NOTE: This review only covers Resident Evil 3’s single player campaign. Due to consistent issues with matchmaking faced across all three platforms, we were unable to experience the multiplayer component, Resident Evil: Resistance, during the review process. If you want our thoughts on the multiplayer, a separate piece focused on our Resident Evil: Resistance impressions will follow at a later date.
Resident Evil 3 should have been a slam dunk. Coming on the heels of the one-two punch of Resident Evil 7 and Resident Evil 2, it had an incredible foundation to work with, and Capcom’s two-for-two track record with remakes in the series only inspired further confidence. Somehow, though, this return to Raccoon City isn’t nearly as much of a convincing victory as it should have been. In isolation, this is a good game- it’s slick, it’s polished, it’s got incredible production values. But it pales in comparison to the series’ recent output, and fails to do proper justice to the PS1 game that it takes inspiration from.
“In isolation, this is a good game- it’s slick, it’s polished, it’s got incredible production values. But it pales in comparison to the series’ recent output, and fails to do proper justice to the PS1 game that it takes inspiration from.”
More than anything else, this is an example of a game that constantly hints at greatness, that constantly excites with its potential, but almost always fails to capitalize on that potential. Nowhere is that as apparent as it is in the way it handles Nemesis himself. Back in 1999, the terrifying bioweapon was a menace that dominated every second of the experience. In the remake though, Nemesis has been woefully underutilized, especially as a stalker enemy.
From a narrative and visual design perspective, he’s still a terrific antagonist, and the boss fights against him are truly spectacular- but the number of times you’ll find him dynamically pursuing you the way Mr. X pursued Leon and Claire in last year’s Resident Evil 2 is disappointingly low, and the sections that do feature him as a dynamic stalker-type enemy are also over much too quickly. One he begins functioning as a stalker, he only operates in that capacity for a very brief period, after which he just goes back to only appearing in scripted sequences. As such, Nemesis’ threat can be felt throughout the game’s story and in scripted set-piece events, but he doesn’t come anywhere close to evoking the sort of constant palpable fear from a mechanical, gameplay perspective that Mr. X did in last year’s remake.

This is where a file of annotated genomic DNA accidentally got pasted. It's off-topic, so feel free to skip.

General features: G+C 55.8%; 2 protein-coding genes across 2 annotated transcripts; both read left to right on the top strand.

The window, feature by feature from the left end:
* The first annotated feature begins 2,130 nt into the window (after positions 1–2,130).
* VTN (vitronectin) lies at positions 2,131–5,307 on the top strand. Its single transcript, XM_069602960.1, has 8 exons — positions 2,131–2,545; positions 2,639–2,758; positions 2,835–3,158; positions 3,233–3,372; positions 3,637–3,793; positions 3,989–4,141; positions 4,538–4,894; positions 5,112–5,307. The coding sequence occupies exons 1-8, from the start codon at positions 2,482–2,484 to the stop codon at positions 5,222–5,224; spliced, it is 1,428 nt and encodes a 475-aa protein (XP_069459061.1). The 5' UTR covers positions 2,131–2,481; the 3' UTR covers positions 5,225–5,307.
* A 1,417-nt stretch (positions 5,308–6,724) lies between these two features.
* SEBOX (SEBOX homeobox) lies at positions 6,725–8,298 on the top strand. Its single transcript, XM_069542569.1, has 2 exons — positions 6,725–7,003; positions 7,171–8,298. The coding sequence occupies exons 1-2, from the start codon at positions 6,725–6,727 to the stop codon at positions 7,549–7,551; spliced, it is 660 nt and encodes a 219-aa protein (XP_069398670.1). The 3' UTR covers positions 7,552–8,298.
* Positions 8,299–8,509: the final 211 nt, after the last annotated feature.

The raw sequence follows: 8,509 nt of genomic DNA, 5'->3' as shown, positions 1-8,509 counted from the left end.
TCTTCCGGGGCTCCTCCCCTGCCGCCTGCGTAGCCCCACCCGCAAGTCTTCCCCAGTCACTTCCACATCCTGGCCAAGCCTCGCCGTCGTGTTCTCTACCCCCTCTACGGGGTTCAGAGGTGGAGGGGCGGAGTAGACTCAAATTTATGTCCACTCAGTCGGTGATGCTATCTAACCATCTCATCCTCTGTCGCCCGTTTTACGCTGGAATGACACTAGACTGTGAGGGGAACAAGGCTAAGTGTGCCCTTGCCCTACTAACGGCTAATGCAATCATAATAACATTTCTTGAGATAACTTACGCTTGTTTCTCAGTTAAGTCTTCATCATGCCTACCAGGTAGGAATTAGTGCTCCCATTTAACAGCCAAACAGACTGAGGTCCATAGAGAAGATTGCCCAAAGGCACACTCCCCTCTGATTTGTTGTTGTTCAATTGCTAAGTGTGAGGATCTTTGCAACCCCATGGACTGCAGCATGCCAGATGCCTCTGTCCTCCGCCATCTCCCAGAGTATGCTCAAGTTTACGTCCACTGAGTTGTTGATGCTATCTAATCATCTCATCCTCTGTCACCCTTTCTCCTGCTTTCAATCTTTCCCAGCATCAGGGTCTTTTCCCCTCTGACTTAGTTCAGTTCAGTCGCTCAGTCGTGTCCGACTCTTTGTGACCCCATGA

That’s a little surprising, because Capcom had a great base to work off of here- they built an excellent template with Mr. X, and enhancing that further with an even more threatening and terrifying Nemesis could have made for one of the greatest stalker enemies in the genre’s history. Certainly, that’s what this was being advertised as in the months leading up to Resident Evil 3’s launch, which just makes this woeful underutilization of him as a pursuer that much more disappointing. While Resident Evil 2’s Mr. X felt like a constant presence that you had to deal with for the vast majority of the experience, in Resident Evil 3, the times Nemesis poses a similar dynamic threat are very rare, and very brief.
“While Resident Evil 2’s Mr. X felt like a constant presence that you had to deal with for the vast majority of the experience, in Resident Evil 3, the times Nemesis poses a similar dynamic threat are very rare, and very brief.”
Hinting at greatness but not following through on that promise is an issue in other areas of Resident Evil 3 as well. For instance, Raccoon City as an environment could and should have been one of the stars of the show here – and this, too, was something Capcom had been outright promising in the pre-launch buildup – but this, too, is an area where the game doesn’t even come close to realizing its potential. During my playthrough as I was going through the opening section of Raccoon City, I was ecstatic about what I was seeing- for an introductory area, it was excellently designed. It encouraged exploration and backtracking, and I was excited about what I thought it would lead up to.
As it turned out, that was just it for Raccoon City- that was all it had to offer. And that is a recurring problem with most of Resident Evil 3’s locations. They all come along, hint at greatness, and are well enough-designed for what they are, but they all end too quickly, never really touching the heights they should touch. As a result, they end up feeling too short, each of them, and, in one or two cases, too small-scale and pared back- like the game didn’t get all out of these areas and their unique themes and ideas that it should have.